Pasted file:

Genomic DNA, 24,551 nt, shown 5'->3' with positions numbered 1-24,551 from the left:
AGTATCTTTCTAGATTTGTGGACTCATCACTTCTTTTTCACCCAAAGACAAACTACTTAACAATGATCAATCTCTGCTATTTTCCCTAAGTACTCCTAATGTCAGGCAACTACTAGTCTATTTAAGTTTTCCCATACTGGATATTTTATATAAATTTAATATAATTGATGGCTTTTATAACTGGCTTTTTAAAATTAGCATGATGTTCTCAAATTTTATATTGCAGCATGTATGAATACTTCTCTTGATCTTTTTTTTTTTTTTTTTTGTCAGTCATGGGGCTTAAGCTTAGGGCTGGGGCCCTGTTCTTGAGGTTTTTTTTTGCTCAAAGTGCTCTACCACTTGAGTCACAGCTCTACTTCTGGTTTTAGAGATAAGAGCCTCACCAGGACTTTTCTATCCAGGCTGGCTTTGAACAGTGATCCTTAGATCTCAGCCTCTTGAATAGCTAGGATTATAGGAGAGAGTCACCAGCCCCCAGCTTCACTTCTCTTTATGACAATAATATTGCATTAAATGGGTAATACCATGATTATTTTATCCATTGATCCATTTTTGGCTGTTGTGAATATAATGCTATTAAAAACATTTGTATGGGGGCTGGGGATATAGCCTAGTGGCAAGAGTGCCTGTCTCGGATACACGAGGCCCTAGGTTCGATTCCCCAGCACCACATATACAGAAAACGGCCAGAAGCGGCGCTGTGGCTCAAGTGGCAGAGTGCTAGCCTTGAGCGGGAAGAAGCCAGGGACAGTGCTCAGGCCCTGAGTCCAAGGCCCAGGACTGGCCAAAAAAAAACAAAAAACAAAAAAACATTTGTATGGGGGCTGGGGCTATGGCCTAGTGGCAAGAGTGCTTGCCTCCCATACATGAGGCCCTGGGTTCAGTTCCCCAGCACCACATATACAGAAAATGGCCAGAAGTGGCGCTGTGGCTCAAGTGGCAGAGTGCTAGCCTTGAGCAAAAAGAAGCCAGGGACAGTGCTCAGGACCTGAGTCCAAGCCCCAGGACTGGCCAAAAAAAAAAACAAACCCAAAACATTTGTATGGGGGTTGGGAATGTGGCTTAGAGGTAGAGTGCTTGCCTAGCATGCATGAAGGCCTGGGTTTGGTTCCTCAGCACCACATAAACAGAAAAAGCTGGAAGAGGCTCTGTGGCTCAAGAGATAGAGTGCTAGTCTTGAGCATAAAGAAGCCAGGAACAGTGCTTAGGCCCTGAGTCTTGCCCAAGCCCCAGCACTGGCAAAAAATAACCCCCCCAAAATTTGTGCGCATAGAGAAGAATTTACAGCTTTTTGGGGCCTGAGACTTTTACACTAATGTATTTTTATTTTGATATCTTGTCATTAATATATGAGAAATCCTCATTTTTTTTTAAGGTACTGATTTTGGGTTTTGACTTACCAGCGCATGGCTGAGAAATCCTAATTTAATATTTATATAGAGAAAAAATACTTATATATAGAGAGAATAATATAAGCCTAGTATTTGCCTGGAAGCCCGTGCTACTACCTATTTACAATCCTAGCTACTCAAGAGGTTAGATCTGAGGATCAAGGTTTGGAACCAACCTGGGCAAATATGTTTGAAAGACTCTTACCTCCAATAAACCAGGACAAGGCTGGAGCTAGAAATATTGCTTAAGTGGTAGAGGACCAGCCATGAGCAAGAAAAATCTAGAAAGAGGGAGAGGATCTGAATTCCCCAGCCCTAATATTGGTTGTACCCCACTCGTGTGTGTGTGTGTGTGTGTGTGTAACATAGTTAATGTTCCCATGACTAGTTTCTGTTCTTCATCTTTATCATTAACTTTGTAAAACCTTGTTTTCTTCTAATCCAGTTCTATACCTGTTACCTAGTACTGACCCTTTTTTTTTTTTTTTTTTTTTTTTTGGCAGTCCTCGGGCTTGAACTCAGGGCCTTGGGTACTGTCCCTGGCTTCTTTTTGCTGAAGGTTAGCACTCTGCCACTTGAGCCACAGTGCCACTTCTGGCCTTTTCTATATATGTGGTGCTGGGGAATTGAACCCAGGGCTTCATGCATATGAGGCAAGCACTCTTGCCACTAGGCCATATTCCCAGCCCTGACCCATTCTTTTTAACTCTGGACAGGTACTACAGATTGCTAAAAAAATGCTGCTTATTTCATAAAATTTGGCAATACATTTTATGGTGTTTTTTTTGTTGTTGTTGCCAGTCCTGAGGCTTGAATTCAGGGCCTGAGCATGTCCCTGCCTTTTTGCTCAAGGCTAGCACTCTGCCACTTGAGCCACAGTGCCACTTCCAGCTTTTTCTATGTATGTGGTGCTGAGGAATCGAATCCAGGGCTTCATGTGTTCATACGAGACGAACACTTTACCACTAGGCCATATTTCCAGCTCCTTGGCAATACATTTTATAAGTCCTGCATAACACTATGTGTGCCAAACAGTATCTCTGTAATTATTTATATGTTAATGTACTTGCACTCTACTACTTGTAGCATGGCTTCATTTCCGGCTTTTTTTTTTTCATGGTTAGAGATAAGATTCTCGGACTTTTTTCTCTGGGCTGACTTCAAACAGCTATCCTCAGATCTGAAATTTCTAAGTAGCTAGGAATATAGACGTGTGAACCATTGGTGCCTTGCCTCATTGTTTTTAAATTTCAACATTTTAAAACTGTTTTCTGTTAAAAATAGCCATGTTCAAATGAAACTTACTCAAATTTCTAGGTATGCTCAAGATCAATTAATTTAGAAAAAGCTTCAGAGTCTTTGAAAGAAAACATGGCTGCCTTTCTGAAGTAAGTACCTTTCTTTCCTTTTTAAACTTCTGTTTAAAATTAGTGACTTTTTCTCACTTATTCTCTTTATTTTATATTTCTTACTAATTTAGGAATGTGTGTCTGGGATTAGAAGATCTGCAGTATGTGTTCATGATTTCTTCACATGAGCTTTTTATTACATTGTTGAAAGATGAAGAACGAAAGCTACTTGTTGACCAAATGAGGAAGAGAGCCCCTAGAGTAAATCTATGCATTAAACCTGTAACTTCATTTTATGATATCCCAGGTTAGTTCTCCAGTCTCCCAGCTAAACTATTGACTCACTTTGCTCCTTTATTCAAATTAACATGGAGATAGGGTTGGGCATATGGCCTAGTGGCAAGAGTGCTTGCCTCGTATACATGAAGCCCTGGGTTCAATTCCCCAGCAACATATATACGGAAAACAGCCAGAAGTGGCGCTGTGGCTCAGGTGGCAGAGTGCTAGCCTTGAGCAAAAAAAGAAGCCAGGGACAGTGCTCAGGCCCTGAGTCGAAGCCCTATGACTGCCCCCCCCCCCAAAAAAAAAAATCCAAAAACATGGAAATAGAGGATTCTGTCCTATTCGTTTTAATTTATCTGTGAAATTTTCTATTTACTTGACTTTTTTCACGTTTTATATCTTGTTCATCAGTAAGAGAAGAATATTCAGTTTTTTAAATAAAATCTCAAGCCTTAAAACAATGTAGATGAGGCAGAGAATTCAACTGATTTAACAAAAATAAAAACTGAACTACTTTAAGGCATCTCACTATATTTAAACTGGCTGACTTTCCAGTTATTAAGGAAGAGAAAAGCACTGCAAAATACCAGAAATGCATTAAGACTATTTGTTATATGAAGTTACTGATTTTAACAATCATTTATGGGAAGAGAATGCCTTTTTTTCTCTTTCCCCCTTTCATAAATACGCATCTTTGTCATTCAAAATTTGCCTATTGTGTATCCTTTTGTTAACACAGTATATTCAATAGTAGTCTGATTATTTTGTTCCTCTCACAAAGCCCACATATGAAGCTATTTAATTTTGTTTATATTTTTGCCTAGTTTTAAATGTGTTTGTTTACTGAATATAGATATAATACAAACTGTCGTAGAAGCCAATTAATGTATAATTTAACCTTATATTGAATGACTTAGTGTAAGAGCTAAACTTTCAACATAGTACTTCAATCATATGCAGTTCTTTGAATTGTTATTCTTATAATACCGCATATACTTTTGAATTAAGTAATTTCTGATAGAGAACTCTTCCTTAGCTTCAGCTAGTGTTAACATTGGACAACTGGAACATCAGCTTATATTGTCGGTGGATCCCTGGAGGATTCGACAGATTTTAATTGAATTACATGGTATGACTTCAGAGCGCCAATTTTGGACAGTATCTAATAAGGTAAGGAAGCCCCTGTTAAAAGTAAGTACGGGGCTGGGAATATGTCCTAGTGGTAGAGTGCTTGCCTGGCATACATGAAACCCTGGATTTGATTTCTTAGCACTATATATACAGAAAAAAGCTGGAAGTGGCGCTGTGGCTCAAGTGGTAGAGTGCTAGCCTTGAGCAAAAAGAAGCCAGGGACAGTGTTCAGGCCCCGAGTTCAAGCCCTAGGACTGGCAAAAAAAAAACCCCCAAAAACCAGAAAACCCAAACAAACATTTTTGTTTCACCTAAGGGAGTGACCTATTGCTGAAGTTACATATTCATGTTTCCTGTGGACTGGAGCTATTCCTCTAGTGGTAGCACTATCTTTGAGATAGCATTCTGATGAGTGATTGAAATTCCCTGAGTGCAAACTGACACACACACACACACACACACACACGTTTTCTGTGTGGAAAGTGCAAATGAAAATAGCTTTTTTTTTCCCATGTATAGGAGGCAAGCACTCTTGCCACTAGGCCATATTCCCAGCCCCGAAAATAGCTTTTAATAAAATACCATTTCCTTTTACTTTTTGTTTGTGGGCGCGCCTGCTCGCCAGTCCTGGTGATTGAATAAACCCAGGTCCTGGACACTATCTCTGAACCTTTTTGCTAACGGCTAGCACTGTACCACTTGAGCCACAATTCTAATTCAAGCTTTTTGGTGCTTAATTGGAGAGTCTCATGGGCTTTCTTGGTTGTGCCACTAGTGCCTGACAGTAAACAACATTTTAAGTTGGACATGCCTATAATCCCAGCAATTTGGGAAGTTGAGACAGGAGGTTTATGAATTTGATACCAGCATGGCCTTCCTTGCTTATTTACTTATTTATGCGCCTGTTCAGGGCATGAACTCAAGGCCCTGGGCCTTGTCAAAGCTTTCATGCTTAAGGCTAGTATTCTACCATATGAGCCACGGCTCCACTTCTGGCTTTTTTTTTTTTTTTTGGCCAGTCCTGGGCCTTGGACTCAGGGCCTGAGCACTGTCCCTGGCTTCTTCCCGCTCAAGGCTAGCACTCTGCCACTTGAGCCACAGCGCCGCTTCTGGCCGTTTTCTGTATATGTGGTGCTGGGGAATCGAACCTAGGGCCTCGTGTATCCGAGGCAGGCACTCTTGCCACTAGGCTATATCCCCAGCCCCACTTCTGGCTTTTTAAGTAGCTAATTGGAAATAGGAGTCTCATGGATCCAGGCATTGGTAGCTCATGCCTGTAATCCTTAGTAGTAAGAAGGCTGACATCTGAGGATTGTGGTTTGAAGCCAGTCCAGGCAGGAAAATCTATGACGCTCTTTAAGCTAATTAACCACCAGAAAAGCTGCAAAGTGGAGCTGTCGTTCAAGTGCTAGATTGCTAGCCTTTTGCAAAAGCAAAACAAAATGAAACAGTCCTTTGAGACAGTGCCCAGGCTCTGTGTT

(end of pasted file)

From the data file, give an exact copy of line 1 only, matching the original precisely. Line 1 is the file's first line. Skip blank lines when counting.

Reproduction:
Genomic DNA, 24,551 nt, shown 5'->3' with positions numbered 1-24,551 from the left: